Do any of you remember the “dot com” years?
It was the wild and crazy appearance of a remarkable number of rapid growth, and often times, even more rapid decline number of tech companies. They were created and funded to address every conceivable need in market after market; needs that were often slightly ahead of their time!
The nonprofit sector wasn’t immune. I fondly recall the Association of Fundraising Professionals International Conference held in New Orleans in 2000 where more than 20 new dot com companies magically appeared.
During that very conference I had dinner with the CEO of new and well-funded startup, where even after three long hours of short questions followed by excruciatingly long-winded answers, I had no idea what their “exciting” new product would do for the fundraising world!
I wonder how many fundraisers felt the same way?
Numerous Dot Com Claims Were Made
Here are a few of the claims we heard around the conference in 2000:
“Online fundraising will replace direct mail and personal fundraising”
“Special events will reach thousands, if not millions of new potential donors”
“Applications will change how donors find charities and decide to give”
And my favorite, which is still far from coming true…
“The Internet will allow the amount of dollars given annually to double or even triple”
Yes, technology has improved many key facets of fundraising. Yes, certain types of special events have exploded in size with large numbers of new donors.
However, the amount donated annually has stood constant at or very near to 2% of the GDP.
Even more telling, in many of the years since 2000, the donor retention rate has fallen due to the larger number of new donors being added electronically. Many of the event related or spur of the moment electronic donors are the most difficult to retain as donors the following year!
(Somehow, that same technology, which garnered those wonderful first time donors, is not improving how they are retained…)
Major Gift Processes continue to be the Backbone of Most Fundraising Programs
A key fact of the most recent FEP report is that 88% of all fundraising dollars come from 12% of the donors. This illustrates just how vital major gifts continue to be for the vast majority of nonprofit organizations.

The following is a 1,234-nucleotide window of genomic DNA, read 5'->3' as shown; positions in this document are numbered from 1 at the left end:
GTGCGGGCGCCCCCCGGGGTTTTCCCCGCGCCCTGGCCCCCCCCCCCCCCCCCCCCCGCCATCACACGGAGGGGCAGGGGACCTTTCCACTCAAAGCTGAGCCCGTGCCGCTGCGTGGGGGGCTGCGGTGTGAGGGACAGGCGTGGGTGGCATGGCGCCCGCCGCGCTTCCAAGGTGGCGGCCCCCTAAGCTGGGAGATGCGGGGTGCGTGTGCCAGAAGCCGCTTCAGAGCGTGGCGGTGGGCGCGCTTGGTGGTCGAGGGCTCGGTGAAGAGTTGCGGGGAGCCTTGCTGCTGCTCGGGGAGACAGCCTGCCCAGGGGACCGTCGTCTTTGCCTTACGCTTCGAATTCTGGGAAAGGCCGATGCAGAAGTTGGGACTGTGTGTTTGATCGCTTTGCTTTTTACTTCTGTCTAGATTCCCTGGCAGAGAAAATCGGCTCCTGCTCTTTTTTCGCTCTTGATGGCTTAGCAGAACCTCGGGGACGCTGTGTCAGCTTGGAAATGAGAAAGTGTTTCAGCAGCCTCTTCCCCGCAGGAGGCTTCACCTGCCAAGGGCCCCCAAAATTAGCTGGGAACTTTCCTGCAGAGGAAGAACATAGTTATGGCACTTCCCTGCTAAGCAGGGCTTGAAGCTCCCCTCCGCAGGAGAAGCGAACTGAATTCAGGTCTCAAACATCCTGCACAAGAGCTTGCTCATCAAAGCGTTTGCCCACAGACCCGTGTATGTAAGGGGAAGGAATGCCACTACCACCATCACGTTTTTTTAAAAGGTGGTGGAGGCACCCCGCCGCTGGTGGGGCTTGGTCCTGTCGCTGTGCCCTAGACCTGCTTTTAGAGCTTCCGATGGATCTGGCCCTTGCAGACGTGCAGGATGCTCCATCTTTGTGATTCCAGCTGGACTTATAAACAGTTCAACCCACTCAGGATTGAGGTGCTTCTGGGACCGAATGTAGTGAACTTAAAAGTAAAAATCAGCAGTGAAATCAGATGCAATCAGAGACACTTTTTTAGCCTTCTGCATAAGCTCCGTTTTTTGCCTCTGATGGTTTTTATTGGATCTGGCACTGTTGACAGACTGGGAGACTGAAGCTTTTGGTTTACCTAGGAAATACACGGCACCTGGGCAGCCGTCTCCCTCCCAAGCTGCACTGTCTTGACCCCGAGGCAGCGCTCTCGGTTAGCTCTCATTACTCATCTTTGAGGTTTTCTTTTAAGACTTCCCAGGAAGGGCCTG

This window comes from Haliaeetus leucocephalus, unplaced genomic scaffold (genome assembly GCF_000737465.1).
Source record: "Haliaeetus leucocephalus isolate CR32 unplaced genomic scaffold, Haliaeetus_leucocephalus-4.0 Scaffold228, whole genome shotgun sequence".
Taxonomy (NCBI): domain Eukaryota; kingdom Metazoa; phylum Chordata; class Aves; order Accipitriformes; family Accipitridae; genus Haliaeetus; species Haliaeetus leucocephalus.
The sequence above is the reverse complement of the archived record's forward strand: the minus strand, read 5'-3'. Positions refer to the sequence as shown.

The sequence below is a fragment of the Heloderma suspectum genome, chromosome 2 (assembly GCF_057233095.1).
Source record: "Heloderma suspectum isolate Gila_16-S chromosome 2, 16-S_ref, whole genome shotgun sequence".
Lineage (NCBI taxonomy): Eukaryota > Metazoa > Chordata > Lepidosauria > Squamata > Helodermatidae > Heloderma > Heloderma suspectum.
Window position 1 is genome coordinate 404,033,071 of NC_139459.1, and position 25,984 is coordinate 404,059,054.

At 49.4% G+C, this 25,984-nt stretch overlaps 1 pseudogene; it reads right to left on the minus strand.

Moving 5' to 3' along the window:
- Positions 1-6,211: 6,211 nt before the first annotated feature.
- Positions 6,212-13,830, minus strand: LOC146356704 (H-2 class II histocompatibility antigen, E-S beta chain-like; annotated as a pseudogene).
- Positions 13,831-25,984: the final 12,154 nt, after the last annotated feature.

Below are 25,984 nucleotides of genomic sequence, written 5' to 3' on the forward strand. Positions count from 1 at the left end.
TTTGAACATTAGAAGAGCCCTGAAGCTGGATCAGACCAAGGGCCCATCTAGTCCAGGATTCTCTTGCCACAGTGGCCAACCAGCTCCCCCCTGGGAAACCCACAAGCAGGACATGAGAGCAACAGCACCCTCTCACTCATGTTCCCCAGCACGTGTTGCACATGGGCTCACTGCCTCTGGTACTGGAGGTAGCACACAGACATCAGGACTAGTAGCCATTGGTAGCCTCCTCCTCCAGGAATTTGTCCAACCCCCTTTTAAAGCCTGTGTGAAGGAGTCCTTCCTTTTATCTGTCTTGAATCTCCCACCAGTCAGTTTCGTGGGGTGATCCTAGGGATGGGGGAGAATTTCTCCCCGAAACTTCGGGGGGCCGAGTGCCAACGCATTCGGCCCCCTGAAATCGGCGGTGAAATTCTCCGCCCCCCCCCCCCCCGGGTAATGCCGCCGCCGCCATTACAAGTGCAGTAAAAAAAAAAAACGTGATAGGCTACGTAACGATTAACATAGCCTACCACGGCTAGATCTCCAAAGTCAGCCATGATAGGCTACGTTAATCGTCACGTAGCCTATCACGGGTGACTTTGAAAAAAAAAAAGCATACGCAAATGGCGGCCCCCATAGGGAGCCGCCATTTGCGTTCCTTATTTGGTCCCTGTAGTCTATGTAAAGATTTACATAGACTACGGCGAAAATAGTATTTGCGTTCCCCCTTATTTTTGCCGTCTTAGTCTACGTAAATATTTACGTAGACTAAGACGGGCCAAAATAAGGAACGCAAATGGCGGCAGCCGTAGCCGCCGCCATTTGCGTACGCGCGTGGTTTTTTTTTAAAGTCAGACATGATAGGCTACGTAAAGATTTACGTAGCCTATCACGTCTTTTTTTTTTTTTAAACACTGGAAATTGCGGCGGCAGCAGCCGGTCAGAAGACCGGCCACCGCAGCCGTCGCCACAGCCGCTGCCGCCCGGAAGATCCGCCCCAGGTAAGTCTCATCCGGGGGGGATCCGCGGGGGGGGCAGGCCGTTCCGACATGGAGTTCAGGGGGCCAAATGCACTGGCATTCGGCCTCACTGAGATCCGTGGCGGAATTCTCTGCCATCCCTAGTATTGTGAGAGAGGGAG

Believe me, I am a huge proponent of what technology can do for the fundraising world. However, my beliefs are in how technology can facilitate most, if not all, of the current best fundraising processes and practices.
For example, rather than relying on individual intuition or basic past giving analysis for determining the best major gift prospects to approach, technology such as the algorithms found in Bloomerang provide a much more accurate determination of your organizations best major gift prospects. Perhaps more importantly, such algorithms also allow those organizations using it to uncover large numbers of previously neglected major gift prospects!
Since major gifts account for nearly 90% of most nonprofit’s revenue this just might be the revolutionary new concept/technology nonprofits started yearning for back in the dot com era at the turn of the century.
This would lead many to conclude, including myself that major gifts from loyal donors based upon relationships has truly stood the test of time.
Yes, technology will always march on. We can only hope that some aspect of it will provide the mechanism to double or triple the level of giving each year in our country.
Even then, my intuition tells me that most of the total will be in the form of major gifts.